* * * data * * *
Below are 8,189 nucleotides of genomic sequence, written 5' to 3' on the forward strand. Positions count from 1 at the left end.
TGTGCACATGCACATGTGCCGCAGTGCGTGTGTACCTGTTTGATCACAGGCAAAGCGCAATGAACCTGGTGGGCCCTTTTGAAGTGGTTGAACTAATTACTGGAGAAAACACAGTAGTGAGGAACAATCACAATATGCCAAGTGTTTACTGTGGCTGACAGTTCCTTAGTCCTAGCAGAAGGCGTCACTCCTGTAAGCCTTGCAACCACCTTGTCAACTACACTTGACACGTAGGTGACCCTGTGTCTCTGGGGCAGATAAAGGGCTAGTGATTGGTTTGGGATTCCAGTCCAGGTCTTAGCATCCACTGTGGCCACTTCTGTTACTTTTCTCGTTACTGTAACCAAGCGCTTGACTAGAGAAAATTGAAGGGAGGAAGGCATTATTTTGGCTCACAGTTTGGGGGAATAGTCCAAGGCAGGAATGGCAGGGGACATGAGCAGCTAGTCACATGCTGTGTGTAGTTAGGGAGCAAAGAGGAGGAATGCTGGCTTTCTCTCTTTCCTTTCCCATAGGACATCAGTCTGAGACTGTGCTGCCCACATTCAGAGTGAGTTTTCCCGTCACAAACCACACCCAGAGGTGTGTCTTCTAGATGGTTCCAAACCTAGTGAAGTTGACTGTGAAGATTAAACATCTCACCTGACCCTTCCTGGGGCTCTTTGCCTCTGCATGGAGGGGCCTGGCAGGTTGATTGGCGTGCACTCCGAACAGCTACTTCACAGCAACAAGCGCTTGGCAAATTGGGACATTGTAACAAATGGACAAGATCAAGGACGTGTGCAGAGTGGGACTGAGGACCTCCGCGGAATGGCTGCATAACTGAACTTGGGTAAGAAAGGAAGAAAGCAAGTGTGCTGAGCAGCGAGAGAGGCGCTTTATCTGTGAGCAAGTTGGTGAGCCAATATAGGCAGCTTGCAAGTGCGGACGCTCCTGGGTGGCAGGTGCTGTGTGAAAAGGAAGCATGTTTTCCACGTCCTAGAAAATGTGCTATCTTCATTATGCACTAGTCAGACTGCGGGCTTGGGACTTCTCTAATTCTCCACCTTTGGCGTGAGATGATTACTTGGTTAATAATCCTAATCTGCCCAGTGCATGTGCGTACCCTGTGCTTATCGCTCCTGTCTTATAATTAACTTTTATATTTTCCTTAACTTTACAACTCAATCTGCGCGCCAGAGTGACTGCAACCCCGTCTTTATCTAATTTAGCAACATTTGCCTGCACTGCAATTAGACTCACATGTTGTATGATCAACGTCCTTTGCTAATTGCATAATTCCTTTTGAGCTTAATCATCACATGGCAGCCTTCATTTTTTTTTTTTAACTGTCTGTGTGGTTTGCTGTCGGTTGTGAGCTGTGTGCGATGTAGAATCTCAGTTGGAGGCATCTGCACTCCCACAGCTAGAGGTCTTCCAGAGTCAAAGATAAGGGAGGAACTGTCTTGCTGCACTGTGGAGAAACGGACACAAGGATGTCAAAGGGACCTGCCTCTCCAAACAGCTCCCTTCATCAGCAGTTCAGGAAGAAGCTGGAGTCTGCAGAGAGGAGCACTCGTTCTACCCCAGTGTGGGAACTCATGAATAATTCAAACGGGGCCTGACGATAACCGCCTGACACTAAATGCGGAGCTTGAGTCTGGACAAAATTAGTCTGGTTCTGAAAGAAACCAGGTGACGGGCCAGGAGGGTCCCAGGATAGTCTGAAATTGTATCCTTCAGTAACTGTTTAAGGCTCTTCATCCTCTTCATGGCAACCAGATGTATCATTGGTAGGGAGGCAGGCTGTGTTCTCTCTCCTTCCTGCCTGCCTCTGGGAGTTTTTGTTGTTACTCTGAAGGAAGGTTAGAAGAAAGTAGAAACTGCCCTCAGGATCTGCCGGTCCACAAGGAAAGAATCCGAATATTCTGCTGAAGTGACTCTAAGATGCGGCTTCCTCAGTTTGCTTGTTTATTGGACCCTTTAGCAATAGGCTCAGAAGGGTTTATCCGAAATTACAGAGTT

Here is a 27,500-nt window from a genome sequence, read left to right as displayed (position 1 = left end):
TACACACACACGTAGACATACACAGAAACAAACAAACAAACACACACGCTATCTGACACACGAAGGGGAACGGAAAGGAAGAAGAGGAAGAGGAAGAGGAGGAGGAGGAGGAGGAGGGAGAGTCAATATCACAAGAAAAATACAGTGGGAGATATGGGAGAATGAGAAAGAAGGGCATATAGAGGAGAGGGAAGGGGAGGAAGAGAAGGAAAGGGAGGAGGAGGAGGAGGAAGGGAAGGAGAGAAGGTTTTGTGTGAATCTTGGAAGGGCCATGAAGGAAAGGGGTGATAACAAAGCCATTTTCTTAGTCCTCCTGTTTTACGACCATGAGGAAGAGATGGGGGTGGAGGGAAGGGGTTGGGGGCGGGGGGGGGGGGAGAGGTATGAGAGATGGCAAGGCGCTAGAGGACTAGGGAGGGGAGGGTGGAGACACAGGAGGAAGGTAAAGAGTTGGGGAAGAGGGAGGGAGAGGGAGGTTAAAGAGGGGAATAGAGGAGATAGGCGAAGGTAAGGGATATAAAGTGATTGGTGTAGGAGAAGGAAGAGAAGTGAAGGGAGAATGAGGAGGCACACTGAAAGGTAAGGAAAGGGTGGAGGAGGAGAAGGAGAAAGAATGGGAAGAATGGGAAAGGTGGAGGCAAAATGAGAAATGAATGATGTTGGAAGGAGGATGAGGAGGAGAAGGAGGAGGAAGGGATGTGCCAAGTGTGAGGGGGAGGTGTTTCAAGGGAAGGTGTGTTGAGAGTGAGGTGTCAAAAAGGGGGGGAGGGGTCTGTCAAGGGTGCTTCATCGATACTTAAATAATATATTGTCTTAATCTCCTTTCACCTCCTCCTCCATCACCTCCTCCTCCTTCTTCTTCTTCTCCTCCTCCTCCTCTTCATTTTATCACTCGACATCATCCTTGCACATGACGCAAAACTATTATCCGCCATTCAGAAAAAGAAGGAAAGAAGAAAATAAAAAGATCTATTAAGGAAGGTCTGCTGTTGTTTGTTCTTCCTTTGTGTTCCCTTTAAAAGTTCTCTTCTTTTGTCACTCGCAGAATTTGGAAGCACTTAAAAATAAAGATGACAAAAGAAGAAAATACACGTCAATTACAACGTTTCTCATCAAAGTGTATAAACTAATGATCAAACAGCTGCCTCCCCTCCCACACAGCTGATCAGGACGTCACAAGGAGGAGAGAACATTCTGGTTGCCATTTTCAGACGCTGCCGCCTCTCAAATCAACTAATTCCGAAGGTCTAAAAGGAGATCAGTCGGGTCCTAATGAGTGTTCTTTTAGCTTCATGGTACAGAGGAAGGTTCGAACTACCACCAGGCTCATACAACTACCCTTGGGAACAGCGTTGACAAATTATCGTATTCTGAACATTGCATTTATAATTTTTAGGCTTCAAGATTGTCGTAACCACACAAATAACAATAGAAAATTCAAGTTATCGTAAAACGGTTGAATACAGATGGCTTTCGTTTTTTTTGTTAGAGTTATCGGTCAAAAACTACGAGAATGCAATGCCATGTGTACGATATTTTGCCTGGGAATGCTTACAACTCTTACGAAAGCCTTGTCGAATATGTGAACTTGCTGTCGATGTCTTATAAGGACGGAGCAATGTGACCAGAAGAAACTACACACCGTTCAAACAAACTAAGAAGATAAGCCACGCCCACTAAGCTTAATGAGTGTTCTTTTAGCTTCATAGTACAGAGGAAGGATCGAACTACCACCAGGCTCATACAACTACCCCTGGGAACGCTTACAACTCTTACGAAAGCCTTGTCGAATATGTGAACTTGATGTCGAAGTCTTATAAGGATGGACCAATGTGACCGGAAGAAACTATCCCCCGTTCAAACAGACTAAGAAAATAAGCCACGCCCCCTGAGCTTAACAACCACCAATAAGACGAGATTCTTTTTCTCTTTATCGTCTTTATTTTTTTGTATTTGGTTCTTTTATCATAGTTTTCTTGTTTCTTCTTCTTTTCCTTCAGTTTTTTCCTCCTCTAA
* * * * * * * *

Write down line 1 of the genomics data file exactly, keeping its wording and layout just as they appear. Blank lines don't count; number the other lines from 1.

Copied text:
Below are 8,189 nucleotides of genomic sequence, written 5' to 3' on the forward strand. Positions count from 1 at the left end.